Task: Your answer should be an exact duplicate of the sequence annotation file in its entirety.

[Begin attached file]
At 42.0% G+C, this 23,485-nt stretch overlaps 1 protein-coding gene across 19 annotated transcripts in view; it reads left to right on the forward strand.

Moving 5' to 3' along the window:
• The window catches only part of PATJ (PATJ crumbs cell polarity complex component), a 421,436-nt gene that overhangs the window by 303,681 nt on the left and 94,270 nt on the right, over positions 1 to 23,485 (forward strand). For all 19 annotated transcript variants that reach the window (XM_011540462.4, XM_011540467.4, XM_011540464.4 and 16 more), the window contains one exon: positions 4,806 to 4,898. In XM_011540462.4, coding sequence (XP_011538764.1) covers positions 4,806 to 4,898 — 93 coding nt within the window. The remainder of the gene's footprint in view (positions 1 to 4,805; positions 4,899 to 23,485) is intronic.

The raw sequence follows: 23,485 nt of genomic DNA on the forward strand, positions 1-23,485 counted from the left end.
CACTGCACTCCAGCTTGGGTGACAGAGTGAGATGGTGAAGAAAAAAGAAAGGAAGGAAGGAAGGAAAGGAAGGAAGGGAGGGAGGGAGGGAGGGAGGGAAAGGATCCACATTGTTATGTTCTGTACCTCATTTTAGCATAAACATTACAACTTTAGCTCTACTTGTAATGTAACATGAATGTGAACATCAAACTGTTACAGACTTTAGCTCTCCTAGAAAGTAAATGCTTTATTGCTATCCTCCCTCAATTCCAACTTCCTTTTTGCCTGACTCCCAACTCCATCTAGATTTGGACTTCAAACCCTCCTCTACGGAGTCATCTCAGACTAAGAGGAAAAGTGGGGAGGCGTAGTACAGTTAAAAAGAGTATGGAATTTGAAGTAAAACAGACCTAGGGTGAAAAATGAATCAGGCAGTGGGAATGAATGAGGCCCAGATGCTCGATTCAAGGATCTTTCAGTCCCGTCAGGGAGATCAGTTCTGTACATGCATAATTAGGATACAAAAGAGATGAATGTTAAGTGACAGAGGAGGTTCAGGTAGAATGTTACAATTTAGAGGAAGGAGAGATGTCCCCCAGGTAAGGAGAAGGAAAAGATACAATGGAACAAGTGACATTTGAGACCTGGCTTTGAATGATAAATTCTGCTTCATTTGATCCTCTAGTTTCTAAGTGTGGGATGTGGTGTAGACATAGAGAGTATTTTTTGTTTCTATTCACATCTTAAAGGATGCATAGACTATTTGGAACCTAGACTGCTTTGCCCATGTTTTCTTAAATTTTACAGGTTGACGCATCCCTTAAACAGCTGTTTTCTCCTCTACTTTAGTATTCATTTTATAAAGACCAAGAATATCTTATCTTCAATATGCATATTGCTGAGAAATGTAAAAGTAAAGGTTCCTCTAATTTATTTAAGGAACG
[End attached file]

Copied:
At 42.0% G+C, this 23,485-nt stretch overlaps 1 protein-coding gene across 19 annotated transcripts in view; it reads left to right on the forward strand.

Moving 5' to 3' along the window:
• The window catches only part of PATJ (PATJ crumbs cell polarity complex component), a 421,436-nt gene that overhangs the window by 303,681 nt on the left and 94,270 nt on the right, over positions 1 to 23,485 (forward strand). For all 19 annotated transcript variants that reach the window (XM_011540462.4, XM_011540467.4, XM_011540464.4 and 16 more), the window contains one exon: positions 4,806 to 4,898. In XM_011540462.4, coding sequence (XP_011538764.1) covers positions 4,806 to 4,898 — 93 coding nt within the window. The remainder of the gene's footprint in view (positions 1 to 4,805; positions 4,899 to 23,485) is intronic.

The raw sequence follows: 23,485 nt of genomic DNA on the forward strand, positions 1-23,485 counted from the left end.
CACTGCACTCCAGCTTGGGTGACAGAGTGAGATGGTGAAGAAAAAAGAAAGGAAGGAAGGAAGGAAAGGAAGGAAGGGAGGGAGGGAGGGAGGGAGGGAAAGGATCCACATTGTTATGTTCTGTACCTCATTTTAGCATAAACATTACAACTTTAGCTCTACTTGTAATGTAACATGAATGTGAACATCAAACTGTTACAGACTTTAGCTCTCCTAGAAAGTAAATGCTTTATTGCTATCCTCCCTCAATTCCAACTTCCTTTTTGCCTGACTCCCAACTCCATCTAGATTTGGACTTCAAACCCTCCTCTACGGAGTCATCTCAGACTAAGAGGAAAAGTGGGGAGGCGTAGTACAGTTAAAAAGAGTATGGAATTTGAAGTAAAACAGACCTAGGGTGAAAAATGAATCAGGCAGTGGGAATGAATGAGGCCCAGATGCTCGATTCAAGGATCTTTCAGTCCCGTCAGGGAGATCAGTTCTGTACATGCATAATTAGGATACAAAAGAGATGAATGTTAAGTGACAGAGGAGGTTCAGGTAGAATGTTACAATTTAGAGGAAGGAGAGATGTCCCCCAGGTAAGGAGAAGGAAAAGATACAATGGAACAAGTGACATTTGAGACCTGGCTTTGAATGATAAATTCTGCTTCATTTGATCCTCTAGTTTCTAAGTGTGGGATGTGGTGTAGACATAGAGAGTATTTTTTGTTTCTATTCACATCTTAAAGGATGCATAGACTATTTGGAACCTAGACTGCTTTGCCCATGTTTTCTTAAATTTTACAGGTTGACGCATCCCTTAAACAGCTGTTTTCTCCTCTACTTTAGTATTCATTTTATAAAGACCAAGAATATCTTATCTTCAATATGCATATTGCTGAGAAATGTAAAAGTAAAGGTTCCTCTAATTTATTTAAGGAACG